In a sense, the Industrial Exposition was the first major showcase of Cleveland’s impressive manufacturing capacity, but its promise was not fully realized. Although it surely raised regional awareness about Cleveland’s innovations and manufactures, coverage in newspapers makes only anecdotal reference to the 1909 event in the years that followed. Perhaps it stimulated commerce, but arguably this was happening anyway as Cleveland entered the booming 1910s as the newly crowned “Sixth City.” If the 1909 exposition did not produce massive change in the city, however, it did offer a model for future expositions of Cleveland wares, including the Cleveland Electrical Exposition of 1914, Cleveland Industrial Exposition of 1927, Great Lakes Exposition in 1936-37, Mid America Exposition in 1946, and, later, a host of exhibitions held in the I-X Center.

Images

Exposition Poster This promotional poster featured the winning slogan for the exposition, "Onward Cleveland, Onward." The winner received fifty dollars and an unrestricted pass to enter the exposition. Source: Cleveland Memory Project, Cleveland State University Library Special Collections Date: 1909
Central Armory, ca. 1900 Central Armory was built in 1893 at Lakeside Avenue and East 6th Street opposite the present-day City Hall. Built by the county to stock units of the National Guard, it was also used for public events including the Industrial Exposition of 1909 and speeches by Charles Evans Hughes during his 1916 presidential campaign. Its 122-foot width was covered by six arched plate girders, with a balcony suspended from the girders by iron rods. The exterior was constructed of stone in a castellated Gothic style copied from fortress-like medieval Italian municipal buildings. The Central Armory was demolished in 1965 and the site is now occupied by the Anthony J. Celebrezze Federal Office Building, a key component of the Erieview urban renewal project and named after Cleveland's 49th mayor, who went on to serve as United States Secretary of Health, Education, and Welfare and a federal appeals judge. Source: Cleveland Memory Project, Cleveland State University Library Special Collections Creator: A. C. Bosselman and Co. Date: Ca. 1900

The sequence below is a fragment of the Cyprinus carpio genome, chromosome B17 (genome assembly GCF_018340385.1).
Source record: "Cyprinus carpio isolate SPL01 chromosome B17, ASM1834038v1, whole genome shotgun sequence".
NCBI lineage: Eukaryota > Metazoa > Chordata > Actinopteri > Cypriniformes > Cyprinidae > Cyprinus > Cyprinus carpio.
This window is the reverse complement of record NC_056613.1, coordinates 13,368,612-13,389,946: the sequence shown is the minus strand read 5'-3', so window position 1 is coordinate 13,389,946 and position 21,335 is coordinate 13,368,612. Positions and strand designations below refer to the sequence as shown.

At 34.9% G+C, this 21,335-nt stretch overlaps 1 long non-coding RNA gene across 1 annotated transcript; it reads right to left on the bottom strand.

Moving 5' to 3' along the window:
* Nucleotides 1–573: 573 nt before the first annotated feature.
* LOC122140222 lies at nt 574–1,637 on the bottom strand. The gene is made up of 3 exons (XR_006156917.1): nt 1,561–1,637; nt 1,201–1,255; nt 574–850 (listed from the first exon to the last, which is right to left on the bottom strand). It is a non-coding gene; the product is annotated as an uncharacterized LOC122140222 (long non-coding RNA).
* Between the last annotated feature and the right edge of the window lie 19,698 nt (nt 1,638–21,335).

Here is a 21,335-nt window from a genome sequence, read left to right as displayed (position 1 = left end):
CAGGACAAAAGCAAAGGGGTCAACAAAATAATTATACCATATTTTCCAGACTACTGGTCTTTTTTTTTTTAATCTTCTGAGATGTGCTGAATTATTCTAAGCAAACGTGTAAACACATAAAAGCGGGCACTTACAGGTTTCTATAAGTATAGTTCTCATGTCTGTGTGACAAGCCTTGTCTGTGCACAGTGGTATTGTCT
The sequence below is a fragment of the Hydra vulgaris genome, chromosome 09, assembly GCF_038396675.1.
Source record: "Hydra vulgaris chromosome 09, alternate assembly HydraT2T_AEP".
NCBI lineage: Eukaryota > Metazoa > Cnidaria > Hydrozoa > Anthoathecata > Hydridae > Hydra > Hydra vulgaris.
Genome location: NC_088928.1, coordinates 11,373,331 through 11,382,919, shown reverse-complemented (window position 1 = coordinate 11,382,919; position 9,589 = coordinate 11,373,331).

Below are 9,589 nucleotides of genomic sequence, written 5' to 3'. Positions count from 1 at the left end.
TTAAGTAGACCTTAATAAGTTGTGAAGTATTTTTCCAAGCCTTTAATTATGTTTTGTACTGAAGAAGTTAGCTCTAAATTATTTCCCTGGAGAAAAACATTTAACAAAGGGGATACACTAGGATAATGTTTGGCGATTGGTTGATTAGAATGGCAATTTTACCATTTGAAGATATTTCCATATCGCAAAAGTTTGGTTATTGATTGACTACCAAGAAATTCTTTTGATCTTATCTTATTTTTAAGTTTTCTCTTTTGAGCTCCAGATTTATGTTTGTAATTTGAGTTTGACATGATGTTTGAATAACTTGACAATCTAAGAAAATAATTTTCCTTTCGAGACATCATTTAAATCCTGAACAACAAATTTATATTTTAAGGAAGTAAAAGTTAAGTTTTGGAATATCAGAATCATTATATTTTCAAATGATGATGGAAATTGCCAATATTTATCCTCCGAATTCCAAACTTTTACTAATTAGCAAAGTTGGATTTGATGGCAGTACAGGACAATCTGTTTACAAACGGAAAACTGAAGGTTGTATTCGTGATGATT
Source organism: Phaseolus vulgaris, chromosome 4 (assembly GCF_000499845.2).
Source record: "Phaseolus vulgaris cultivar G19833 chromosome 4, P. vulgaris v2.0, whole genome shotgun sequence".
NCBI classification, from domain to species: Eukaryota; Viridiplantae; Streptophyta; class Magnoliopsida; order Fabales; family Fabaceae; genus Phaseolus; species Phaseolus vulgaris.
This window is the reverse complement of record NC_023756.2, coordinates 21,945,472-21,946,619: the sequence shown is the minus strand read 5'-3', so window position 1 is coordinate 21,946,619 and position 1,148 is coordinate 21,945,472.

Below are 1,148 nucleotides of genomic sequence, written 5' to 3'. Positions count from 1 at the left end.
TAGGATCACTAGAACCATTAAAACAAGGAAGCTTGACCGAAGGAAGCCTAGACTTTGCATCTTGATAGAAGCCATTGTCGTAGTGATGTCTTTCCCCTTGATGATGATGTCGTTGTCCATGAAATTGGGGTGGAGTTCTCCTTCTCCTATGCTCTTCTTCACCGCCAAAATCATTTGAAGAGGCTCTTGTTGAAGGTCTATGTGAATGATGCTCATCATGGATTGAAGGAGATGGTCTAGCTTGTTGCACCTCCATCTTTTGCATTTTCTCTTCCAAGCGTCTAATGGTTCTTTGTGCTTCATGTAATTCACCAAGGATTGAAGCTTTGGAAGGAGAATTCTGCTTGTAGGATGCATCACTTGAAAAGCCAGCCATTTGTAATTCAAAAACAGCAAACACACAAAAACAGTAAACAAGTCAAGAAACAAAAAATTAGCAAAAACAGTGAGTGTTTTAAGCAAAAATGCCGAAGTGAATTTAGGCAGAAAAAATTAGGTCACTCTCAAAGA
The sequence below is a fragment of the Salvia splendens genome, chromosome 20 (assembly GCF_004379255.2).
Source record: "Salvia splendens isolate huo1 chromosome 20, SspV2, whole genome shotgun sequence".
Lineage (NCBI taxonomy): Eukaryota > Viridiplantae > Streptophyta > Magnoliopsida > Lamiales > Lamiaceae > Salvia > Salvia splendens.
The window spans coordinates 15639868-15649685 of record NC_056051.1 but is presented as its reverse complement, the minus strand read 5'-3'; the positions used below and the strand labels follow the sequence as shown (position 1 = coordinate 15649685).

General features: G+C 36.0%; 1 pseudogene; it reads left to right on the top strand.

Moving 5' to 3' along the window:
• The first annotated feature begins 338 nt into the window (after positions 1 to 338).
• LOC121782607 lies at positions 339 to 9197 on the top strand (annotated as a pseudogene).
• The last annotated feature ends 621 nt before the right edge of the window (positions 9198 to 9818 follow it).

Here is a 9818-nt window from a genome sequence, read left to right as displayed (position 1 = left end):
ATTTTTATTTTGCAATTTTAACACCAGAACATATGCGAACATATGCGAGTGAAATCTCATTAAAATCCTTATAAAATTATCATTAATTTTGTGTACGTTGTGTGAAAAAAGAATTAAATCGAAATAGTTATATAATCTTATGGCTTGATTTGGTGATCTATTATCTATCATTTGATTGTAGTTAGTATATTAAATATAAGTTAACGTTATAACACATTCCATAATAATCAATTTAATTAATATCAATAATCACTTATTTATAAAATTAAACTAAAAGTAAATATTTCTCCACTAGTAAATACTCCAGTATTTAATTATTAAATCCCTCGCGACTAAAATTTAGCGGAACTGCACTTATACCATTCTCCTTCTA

Spirit of Progress Statue This was one of a few postcards the Exposition Council created for purchase while at the exposition. The statue on the postcard was designed by the same man, J. Milton Dyer, who designed the temporary building that was also used to house the 1909 Exposition. Source: Cleveland Memory Project, Cleveland State University Library Special Collections Date: 1909